General Motors Electro-Motive Division SD40-2 is classic North American locomotive design. This rugged, powerful, and reliable model was built in the thousands between 1972 and the early 1980s. Its essential boxy utilitarian form shares the same functional appearance common to most of EMD’s American road-freight locomotives built from 1963 until the general proliferation of Safety-Cab designs in the early 1990s. Canadian Pacific ordered large numbers of SD40 and SD40-2s from General Motors Canadian subsidiary and these were its dominant road locomotive for the better part of two decades. In the early 2000s, they remained standard on CP’s Delaware & Hudson lines in New York and Pennsylvania.
On October 12, 2003, I made a series of photographs of Canadian Pacific SD40-2s on a southward/westward freight at Delaware & Hudson’s Bevier Street Yard in Binghamton, New York. Here the locomotives were paused in nice light giving ample opportunity to make photographs from different angles. I was working with a pair of Nikon F3s (one F3HP, one F3T), and a Contax G2 rangefinder fitted with an unusual super wide-angle lens. Displayed here are a few of my results. The broadside Contax view at the bottom of the post was among the images featured in my recently published North American Locomotives by Voyageur Press.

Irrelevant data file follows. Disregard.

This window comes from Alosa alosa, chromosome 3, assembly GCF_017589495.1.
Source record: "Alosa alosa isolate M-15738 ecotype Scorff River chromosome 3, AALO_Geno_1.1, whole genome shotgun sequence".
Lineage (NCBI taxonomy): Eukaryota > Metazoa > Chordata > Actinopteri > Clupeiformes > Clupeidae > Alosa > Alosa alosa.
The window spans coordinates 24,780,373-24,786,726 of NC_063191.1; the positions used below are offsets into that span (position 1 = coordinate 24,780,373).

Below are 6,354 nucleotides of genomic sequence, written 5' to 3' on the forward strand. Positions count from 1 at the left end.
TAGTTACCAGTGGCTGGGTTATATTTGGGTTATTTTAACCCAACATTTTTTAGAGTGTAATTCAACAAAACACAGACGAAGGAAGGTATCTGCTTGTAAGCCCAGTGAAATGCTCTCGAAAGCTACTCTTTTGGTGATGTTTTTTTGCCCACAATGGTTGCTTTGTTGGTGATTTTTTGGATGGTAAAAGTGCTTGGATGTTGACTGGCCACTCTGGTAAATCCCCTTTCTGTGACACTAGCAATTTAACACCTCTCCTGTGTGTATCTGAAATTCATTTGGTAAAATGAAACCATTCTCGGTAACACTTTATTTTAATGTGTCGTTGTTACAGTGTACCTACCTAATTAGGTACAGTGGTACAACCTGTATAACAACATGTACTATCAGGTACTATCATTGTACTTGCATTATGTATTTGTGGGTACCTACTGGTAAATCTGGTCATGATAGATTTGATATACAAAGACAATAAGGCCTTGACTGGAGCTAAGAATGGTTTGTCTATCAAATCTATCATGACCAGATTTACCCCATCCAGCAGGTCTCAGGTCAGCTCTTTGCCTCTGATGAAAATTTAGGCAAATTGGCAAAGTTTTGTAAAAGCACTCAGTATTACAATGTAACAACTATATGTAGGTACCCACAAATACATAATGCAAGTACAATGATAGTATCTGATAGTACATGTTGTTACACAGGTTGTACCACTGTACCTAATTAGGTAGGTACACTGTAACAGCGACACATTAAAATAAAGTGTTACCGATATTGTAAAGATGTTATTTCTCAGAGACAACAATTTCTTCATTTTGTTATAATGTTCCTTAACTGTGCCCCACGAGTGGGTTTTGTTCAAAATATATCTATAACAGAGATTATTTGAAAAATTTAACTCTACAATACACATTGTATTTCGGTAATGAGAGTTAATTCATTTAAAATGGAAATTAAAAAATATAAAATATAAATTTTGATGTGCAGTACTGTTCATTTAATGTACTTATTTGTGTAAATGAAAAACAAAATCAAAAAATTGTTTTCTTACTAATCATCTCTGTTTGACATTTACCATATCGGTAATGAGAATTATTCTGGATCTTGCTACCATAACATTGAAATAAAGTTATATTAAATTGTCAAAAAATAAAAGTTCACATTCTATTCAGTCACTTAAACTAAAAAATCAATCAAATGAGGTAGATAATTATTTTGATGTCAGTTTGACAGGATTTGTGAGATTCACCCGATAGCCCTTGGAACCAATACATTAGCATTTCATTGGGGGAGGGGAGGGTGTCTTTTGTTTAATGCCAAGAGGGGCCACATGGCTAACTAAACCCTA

Locomotives have long been the subjects of photographic study. The earliest images are believed to be Daguerreotypes from the early 1850s. As early as the 1860s, locomotive manufacturers routinely photographed locomotives to document their construction and to help interest prospective buyers. The nature of the steam locomotive meant that a great deal about the machine could be gleaned by studying it from the outside. Railway enthusiasts were enamored with locomotives from the very beginning; sketches and drawings of engines date to the earliest days of railroading, while railway enthusiast photography certainly dates to at least the 1890s, if not earlier. While I’ve always been fascinated by railways, I didn’t routinely examine locomotives on film until I was about ten. My earliest railway photography tended to feature signals. If there were any locomotives in my pictures, these seemed to appear on the horizon in the form of a looming headlight. Later, I made a great many images of locomotives, sometime picturing them at work, other times resting between jobs, and often I examined them on a macro level; in other words, up-close and in detail. I’ve written a number of books on locomotives, and these chronicle their evolution and development, intended application and service, and performance. My body of locomotive photography has aided in illustration of these efforts. This selection of images is intended as the first installment in Tracking the Light of my exploration of locomotive geometry: the shapes of the machines. Later installments will focus on specific railway fleets, individual types, and perhaps some individual machines.